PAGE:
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Many questions on this site are homework questions. Some students would like to hide the fact that they used this site for solving their homework, and so after getting the answer, they immediately delete the question. They can do so as long as the answer has not been upvoted, without the answerer even being notified.

I see at least two possible ways to fix this:

  • Prevent low-reputation users from deleting answered posts, even if no answer has been upvoted.
  • Notify answerers whose answer has been deleted in these circumstances.

As long as none of these are implemented, the site will remain an ideal place for cheating.


This is not the first time this topic is being raised: I asked this last year, and Nathaniel last month.

Everybody agrees that this is wrong, but nobody seems interested in changing the behavior of the system.

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  • $\begingroup$ I obviously agree with both those ways. I thought something like "cannot delete before 24h after an answer has been posted", but preventing deletion with a reputation threshold works too. $\endgroup$
    – Nathaniel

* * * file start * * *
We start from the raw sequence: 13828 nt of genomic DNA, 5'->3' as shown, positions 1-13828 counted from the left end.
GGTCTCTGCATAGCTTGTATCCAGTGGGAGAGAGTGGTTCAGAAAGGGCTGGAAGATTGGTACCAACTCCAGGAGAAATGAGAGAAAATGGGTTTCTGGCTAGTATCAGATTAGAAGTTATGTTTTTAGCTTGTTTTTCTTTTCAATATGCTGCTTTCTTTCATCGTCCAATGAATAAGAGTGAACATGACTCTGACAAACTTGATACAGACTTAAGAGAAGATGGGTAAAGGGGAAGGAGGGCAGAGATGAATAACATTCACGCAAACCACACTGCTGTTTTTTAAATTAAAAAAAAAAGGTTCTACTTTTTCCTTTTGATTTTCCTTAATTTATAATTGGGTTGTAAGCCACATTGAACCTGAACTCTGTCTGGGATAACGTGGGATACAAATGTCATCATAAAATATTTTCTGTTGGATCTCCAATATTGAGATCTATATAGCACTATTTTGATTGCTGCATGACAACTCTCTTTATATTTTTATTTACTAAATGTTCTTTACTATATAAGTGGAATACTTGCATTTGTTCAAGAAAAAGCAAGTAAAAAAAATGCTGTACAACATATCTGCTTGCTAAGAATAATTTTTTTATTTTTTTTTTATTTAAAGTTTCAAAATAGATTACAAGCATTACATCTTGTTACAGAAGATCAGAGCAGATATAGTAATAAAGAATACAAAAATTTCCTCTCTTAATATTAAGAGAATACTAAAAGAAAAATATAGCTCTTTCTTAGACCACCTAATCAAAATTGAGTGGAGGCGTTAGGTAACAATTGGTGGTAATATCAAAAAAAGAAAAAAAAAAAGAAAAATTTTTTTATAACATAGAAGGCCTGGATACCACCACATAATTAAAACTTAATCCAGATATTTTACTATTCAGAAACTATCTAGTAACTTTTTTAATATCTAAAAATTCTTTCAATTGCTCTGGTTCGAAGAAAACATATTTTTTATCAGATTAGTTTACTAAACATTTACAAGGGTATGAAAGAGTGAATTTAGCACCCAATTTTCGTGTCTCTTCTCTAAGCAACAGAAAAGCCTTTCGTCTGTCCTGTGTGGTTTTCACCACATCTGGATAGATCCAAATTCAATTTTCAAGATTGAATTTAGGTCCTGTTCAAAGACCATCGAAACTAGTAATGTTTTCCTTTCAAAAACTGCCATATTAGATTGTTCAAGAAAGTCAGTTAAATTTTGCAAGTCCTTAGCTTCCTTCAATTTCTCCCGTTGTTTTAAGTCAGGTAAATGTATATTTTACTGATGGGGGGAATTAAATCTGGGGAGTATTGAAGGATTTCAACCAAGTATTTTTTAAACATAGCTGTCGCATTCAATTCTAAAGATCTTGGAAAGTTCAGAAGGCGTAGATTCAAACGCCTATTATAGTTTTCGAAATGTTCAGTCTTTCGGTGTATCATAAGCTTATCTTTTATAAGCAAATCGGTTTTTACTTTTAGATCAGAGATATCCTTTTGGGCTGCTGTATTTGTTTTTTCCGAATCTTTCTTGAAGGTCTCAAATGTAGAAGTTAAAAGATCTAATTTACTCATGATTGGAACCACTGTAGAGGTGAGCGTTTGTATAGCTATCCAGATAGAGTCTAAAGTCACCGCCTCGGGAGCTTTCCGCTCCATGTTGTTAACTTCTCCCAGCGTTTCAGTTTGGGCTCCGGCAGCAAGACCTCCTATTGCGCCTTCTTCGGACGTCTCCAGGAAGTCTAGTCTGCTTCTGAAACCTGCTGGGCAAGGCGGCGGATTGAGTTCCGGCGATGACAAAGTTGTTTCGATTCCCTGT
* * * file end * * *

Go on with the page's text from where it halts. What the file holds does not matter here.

May 17 at 18:48
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    $\begingroup$ This was also recently raised at meta.mathoverflow.net/questions/5044/… . Perhaps there is a chance to change the behaviour if more sites ask for it. $\endgroup$ Jun 1 at 6:54
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I think the title is misleading. SE doesn't promote cheating; true is that it doesn't (and can't) prevent it. There is no tech solution to this human problem.

Here are two simple ways everybody can take to make the site less attractive for cheaters, neither of them new.

  1. Don't answer obvious homework dumps.

    I've actually been saying that since ... forever. Oh well.

  2. Upvote answers; users can't delete their own questions if answrs have upvotes.

Note also our homework policy. It's old, but IIRC still active. We've also collected lots of advice on how to write good homework questions. Feel free to liberally comment with links to both, in the hope of nudging users to asking real, non-cheating question.

And, finally, if you notice bad-faith self-deletions, flag for moderator attention. We can and will restore such questions, and take additional action should the user turn out to be obstinate.

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  • $\begingroup$ I just found your(?) post, thanks for the good work, I think I will try to use it often. I am just afraid that its length may repulse homework posters/cheaters (I mean, they are trying to get to the answer without effort…) $\endgroup$
    – Nathaniel
    May 17 at 21:36
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    $\begingroup$ @Nathaniel Thanks, I hope it'll be useful! We also came up with a reference comment you can just copy-paste underneath those questions that are not worth any more effort than that. $\endgroup$
    – Raphael Mod